Responding to 483s and Warning Letters: Strategies for High-Stakes Communications

$327.00
Held Oct. 30, 2008

Fact: GE Healthcare recently received its third warning letter in a year and a half, this one alleging inadequate CAPA procedures for software packages ... Ranbaxy Laboratories, which has been under scrutiny and received warning letters, now has more than 35 products banned from entering the U.S. ... and the list goes on!

Fines, recalls, injunctions — how you respond to an FDA Form 483 should not be taken lightly. From timing to format to content, each step you take in analyzing the 483 and preparing your response can mean the difference between getting your product successfully to market and denial of access to the market.

With the stakes this high, why would anyone risk offering an unsatisfactory response? Yet it happens all the time ... poorly planned responses often result in warning letters stating the information was inadequate, incomplete, poorly written or unsatisfactory — and can lead to even bigger penalties down the road.

You can be confident in your response if your company receives a 483 when you order this 90-minute audio CD/Transcript. Noted attorneys Fredrick H. Branding and Cathy L. Burgess will present best practices and lessons learned from decades of representing drug, device and biologics manufacturers. You'll walk away knowing how to assess the FDA's concerns and respond appropriately to avoid making common mistakes that result in warning letters. They'll analyze the language from actual 483 and warning letter responses and discuss why the response given was good or unsatisfactory.

These experts will thoroughly examine:

  • How to analyze a 483 or warning letter — even when it isn't obvious what the FDA is expecting
  • 10 essential dos and don'ts when writing your response to the FDA
  • The proper structure of a response — the FDA is less likely to miss the good things you're doing if you provide the format they want to see
  • Five common mistakes to avoid — now is not the time to wave a red flag
  • The significance of making and keeping FDA commitments — showing good faith can go a long way
  • Why developing timelines for corrective action plans is vital — it's not just what you do but when you do it
  • The importance of supporting documentation — if you can't prove it, you didn't do it

Order now to listen to Responding to 483s and Warning Letters: Strategies for High-Stakes Communications.

This audio CD/Transcript is a must for professionals in drug, biologic and device companies, including:

  • Compliance officers
  • General/corporate counsel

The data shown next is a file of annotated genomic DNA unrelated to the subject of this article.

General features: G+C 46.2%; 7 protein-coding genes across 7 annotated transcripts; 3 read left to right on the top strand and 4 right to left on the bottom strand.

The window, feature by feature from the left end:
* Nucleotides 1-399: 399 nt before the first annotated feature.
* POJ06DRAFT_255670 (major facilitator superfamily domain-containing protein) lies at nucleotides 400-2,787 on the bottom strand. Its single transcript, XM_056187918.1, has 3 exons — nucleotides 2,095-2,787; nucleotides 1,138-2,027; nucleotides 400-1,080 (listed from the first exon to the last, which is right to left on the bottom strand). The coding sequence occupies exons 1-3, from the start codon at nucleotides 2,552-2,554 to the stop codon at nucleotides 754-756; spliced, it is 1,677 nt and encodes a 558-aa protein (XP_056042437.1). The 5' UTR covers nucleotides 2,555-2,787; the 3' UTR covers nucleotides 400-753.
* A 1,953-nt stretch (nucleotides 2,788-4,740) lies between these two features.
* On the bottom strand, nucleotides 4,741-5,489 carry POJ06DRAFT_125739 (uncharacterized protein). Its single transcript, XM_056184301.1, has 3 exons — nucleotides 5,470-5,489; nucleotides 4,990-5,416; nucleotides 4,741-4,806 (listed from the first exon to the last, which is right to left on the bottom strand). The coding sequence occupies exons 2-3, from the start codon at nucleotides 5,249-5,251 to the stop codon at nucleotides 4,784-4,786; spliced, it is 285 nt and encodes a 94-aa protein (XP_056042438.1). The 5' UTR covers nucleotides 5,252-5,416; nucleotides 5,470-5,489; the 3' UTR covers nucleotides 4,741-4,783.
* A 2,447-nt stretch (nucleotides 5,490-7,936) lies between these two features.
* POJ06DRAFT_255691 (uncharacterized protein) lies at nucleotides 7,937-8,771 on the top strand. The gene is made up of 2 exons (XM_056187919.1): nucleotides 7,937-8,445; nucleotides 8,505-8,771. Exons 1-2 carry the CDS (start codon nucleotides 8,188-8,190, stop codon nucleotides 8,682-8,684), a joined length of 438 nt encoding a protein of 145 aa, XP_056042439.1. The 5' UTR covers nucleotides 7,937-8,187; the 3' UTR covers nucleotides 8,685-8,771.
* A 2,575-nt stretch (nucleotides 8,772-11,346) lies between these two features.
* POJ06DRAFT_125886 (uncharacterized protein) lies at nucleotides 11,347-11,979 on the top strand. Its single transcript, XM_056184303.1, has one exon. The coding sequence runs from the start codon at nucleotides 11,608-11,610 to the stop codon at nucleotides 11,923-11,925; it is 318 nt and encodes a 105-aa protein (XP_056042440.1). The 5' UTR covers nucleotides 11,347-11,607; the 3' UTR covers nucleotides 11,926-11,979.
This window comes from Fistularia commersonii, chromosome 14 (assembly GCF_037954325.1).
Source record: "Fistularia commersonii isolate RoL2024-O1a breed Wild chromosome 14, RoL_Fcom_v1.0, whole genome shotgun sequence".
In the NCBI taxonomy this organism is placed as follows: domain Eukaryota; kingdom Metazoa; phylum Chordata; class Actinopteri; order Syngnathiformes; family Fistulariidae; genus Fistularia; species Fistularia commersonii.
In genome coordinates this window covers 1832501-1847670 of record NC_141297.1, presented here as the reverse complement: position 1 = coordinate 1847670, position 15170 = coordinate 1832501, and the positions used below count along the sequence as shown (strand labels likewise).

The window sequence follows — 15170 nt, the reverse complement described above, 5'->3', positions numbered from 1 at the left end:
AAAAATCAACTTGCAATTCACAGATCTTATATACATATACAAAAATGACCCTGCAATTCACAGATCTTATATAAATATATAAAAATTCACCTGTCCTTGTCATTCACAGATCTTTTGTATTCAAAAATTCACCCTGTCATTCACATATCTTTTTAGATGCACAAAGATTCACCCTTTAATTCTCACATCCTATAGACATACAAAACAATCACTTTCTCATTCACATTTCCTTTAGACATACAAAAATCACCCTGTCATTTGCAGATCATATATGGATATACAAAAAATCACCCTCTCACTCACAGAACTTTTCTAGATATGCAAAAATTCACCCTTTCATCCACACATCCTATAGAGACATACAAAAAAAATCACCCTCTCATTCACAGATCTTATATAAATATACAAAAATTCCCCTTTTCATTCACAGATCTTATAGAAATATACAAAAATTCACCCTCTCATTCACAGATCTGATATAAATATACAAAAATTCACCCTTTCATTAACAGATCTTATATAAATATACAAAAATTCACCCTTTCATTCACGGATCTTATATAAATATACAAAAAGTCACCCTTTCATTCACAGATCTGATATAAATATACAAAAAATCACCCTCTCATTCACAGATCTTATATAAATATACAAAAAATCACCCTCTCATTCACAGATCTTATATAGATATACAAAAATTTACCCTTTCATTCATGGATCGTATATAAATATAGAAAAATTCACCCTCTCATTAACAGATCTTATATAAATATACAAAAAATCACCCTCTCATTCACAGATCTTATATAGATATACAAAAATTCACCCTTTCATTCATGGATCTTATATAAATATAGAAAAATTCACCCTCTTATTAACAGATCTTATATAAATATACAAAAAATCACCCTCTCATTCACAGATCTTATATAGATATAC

• Executive management
  • Quality assurance
  • Risk management specialists
  • Outside attorneys
  • Regulatory/legislative affairs professionals
  • Department supervisors/directors
  • Training personnel
Phone: toll free (888) 838-5578 (inside the U.S.) or +1 (703) 538-7600
 

Frederick H. Branding is a member of the Life Sciences Health Industry Group at the law firm Reed Smith, practicing in the area of healthcare regulatory law. A registered pharmacist, Fred has extensive experience in pharmaceutical, food, drug, device and cosmetic regulatory compliance and enforcement issues. His experience includes assisting medical products manufacturers in responding to government inspections, warning letters, investigations and litigation. Fred has successfully defended a mass seizure of a major device manufacturer's products worth tens of millions of dollars. He also has been successful in establishing new case law potentially advantageous to claimants in FDA seizure actions. He is former chief of the civil division of the U.S. Attorney's Office for the Northern District of Illinois. While at the Justice Department, he twice received the FDA Commissioner's Special Citation for outstanding contributions in the field of food and drug law enforcement.

Cathy L. Burgess is a counsel in the Health Care Group at the law firm of Crowell & Moring. She advises clients on FDA regulatory matters affecting prescription and OTC drugs, biologics, medical devices and cosmetics. Her practice primarily focuses on compliance, especially related to good manufacturing practices and quality systems. Cathy advises clients on compliance programs, adequacy of SOPs, investigation reports, inspection management, responding to Form 483s, warning letters and recalls. She also conducts internal investigations and special audits related to FDA compliance. Prior to joining the firm, Cathy was associate general counsel for the American Red Cross, where she served as regulatory counsel for the organization. One of her primary responsibilities was providing legal assistance and strategic advice to Red Cross management and the Board of Governors' Audit Committee on matters related to the Red Cross Amended Consent Decree. In 1992, Cathy was the number-two person on the defense team in United States v. Barr Laboratories, Inc., the leading case on current good manufacturing practices for pharmaceutical companies.

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